RALEIGH (WTVD) --Governor Pat McCrory said Tuesday that North Carolina's $2.75 billion debt to the federal government to pay unemployment insurance that started piling up in 2009 has been paid off.
At a news conference, McCrory thanked Republican leaders in the North Carolina House and Senate for coming up with reforms to help retire the debt.
"Let me give you a little history," McCrory told a crowd of lawmakers and government higher-ups. "In February 2009, North Carolina started borrowing from the federal government to extend unemployment insurance benefits."
The governor went on to sum up how the state found itself saddled with nearly $3 billion in debt and why paying it off matters. For starters, because each year the state didn't pay off the debt, North Carolina businesses would end up paying incrementally more in taxes.
"What we were seeing in essence," said Senate President Pro-Tem Phil Berger (R-Rockingham), "was that the debt to the federal government was a tax on jobs, pure and simple. It was a tax on jobs."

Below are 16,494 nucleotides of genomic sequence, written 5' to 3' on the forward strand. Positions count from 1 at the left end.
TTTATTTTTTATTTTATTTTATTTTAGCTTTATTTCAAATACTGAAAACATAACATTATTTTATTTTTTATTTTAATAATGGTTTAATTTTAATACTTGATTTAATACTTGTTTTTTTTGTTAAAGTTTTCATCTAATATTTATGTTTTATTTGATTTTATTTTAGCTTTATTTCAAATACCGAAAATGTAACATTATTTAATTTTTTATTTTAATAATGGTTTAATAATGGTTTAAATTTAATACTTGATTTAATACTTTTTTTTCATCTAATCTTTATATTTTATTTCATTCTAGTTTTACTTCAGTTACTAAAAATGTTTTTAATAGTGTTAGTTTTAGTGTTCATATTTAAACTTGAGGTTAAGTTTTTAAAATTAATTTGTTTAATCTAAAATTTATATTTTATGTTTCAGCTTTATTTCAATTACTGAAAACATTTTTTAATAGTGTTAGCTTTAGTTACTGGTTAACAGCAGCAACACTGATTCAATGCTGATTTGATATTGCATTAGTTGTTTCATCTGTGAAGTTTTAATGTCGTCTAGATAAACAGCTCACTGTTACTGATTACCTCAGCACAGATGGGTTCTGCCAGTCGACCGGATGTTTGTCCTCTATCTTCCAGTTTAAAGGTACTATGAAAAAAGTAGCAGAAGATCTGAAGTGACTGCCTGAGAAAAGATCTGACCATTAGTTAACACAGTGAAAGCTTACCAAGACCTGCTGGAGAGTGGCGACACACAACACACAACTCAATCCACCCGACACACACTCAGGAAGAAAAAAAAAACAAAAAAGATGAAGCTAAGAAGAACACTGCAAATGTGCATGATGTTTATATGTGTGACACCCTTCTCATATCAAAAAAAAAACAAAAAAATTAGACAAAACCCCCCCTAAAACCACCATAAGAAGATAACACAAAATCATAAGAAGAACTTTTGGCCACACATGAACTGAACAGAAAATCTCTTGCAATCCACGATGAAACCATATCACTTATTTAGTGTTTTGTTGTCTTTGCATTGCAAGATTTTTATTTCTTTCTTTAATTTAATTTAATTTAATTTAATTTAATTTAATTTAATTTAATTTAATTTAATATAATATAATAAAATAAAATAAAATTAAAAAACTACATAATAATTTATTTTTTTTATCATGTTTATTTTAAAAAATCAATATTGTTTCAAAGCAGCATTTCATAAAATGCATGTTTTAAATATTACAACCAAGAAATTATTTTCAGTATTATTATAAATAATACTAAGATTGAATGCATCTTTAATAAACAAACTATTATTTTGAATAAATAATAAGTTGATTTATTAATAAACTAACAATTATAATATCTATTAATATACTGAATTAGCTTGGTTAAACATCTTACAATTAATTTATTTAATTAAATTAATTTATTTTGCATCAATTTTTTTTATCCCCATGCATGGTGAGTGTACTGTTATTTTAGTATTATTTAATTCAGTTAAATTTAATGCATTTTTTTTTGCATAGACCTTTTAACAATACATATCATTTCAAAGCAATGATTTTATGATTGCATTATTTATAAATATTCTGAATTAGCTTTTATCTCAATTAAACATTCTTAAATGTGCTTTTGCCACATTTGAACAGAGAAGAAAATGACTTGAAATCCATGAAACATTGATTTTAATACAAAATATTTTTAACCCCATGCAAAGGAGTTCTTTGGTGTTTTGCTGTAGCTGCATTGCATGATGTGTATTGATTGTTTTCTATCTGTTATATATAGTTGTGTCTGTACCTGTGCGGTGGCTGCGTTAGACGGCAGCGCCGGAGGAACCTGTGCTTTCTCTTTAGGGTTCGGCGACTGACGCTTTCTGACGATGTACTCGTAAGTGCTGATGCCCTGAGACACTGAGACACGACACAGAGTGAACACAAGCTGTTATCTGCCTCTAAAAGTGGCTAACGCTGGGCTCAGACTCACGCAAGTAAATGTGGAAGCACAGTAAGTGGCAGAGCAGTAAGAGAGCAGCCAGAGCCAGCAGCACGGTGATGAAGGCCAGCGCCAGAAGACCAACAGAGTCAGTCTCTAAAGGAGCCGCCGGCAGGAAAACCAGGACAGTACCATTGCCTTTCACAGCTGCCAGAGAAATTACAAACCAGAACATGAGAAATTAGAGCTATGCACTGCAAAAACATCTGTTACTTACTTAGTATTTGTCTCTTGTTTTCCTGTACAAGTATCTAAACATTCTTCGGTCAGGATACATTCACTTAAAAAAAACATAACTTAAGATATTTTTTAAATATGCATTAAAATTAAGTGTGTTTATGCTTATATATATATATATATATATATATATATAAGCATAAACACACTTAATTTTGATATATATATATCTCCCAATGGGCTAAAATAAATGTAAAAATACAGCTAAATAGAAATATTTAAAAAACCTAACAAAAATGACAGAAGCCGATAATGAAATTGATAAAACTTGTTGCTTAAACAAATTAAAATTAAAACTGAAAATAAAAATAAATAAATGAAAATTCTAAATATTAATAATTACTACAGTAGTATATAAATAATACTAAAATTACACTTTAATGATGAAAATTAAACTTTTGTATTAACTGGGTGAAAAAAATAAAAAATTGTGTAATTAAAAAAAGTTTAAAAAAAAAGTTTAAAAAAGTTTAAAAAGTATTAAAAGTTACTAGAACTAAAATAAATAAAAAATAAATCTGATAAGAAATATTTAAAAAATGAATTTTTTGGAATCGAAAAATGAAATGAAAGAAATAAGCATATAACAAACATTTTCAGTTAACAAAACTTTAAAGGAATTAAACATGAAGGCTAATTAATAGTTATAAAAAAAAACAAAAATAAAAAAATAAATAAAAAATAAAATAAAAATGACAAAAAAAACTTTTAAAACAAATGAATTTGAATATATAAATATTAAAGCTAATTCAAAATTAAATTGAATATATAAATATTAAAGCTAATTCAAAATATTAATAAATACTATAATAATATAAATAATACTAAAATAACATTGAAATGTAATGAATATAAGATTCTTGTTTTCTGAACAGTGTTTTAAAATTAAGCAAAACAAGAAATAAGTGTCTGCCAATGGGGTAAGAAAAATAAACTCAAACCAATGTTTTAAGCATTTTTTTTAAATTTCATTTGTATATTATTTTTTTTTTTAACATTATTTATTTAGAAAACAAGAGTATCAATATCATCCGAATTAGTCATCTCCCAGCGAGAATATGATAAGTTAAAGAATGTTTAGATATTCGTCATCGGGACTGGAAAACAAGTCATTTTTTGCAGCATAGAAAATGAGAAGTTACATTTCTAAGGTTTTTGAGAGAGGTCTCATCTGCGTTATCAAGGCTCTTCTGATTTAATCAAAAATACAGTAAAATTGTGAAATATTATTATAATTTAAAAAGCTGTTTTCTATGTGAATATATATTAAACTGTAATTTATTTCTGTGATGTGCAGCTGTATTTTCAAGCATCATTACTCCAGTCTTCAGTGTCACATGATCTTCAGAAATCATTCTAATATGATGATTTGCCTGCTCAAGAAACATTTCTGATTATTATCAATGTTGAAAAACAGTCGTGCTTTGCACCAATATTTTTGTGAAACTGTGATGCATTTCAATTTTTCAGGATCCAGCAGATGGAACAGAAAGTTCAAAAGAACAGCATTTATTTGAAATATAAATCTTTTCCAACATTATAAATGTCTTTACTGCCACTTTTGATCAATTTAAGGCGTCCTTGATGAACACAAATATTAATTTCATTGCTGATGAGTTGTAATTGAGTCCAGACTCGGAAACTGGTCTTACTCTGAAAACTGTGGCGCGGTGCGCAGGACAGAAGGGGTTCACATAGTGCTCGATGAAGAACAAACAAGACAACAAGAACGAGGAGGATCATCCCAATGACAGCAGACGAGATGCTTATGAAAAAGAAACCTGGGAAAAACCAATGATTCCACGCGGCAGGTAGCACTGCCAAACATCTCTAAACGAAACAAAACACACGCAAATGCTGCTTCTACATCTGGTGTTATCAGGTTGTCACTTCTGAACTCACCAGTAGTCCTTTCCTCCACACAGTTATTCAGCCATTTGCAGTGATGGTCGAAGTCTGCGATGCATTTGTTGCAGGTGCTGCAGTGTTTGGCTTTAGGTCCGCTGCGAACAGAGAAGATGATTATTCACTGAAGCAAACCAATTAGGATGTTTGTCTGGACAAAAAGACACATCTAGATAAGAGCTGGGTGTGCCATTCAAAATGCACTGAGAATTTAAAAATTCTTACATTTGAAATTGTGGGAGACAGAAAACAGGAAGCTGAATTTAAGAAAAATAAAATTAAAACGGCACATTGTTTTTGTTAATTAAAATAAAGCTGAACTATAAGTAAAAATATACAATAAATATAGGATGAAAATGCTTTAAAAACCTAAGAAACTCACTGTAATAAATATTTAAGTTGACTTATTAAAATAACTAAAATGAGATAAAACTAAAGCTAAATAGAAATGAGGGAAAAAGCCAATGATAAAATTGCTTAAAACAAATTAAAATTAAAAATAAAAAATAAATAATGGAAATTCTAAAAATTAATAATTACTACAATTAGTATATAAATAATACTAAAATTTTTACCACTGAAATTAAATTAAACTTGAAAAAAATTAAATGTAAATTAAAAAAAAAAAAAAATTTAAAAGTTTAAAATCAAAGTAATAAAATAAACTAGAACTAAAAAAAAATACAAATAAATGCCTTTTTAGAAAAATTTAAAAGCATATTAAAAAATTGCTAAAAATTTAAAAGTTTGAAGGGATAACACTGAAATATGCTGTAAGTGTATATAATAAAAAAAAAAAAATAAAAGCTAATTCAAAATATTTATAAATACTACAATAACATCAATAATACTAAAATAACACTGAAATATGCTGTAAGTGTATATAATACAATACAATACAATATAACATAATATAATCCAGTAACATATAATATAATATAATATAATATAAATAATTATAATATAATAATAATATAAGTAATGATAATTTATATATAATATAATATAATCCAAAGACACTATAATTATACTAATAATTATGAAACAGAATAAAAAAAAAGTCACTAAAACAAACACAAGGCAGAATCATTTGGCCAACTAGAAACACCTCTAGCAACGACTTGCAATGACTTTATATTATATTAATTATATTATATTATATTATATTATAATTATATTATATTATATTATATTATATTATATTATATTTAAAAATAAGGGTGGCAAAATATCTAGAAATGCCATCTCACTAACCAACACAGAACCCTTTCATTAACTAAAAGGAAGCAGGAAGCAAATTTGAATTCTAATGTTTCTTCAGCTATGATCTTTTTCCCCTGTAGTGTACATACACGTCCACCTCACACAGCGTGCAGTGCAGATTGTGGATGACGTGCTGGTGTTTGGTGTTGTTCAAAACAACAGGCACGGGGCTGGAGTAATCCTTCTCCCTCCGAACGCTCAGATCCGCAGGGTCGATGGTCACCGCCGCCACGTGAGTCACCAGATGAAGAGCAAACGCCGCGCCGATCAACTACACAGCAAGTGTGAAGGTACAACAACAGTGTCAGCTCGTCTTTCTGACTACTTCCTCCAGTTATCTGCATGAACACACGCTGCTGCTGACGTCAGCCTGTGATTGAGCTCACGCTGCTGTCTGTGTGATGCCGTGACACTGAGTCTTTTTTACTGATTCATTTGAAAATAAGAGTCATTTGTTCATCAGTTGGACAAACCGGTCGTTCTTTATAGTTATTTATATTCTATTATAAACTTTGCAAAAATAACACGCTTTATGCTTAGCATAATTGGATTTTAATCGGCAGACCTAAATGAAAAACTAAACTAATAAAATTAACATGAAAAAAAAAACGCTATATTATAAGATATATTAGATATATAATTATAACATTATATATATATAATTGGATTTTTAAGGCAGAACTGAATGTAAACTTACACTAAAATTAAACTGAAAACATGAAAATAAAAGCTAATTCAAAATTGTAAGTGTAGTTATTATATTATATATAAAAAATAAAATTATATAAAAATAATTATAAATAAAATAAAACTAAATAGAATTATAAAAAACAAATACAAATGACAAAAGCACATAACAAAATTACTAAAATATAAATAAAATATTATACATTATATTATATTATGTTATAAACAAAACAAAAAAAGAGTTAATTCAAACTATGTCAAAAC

McCrory said this year alone, with the debt paid off, North Carolina businesses would save $280 million in penalties.
"That means for a business with 20 employees that means $1,680 less in taxes," said McCrory. "And believe me $1,680 makes a lot of difference."
"We helped free North Carolina from debt four years sooner than if we had not acted," Berger said. "And that four years is four years without that excessive tax on jobs."
However, not everyone sees it through the same rosy glasses. While paying off the debt early saved businesses money, it cost unemployed people real money. To pay off the debt more quickly, the state slashed unemployment benefits - both in terms of how much a person can get and how long they can get it for.
"Sure, you slash benefits dramatically, you're going to pay the debt off faster," said Rob Schofield with the liberal N.C. Justice Center. "If you don't pay for your kid's food and medicine, you could pay off your mortgage a little earlier."
And, as Schofield points out, where taxes on businesses go back to where they were before the recession, unemployment benefits stay where they are now: drastically lower than where they were when the recession began.
"These are permanent cuts," said Schofield. "Where we were once in the middle of the pack, about average in the country in what people got in benefits when they were unemployed. Now, as far as how many people get unemployment insurance and how long they get it for, we've gone to the bottom. Average North Carolinians who lose their job through no fault of their own are really going to struggle going forward."
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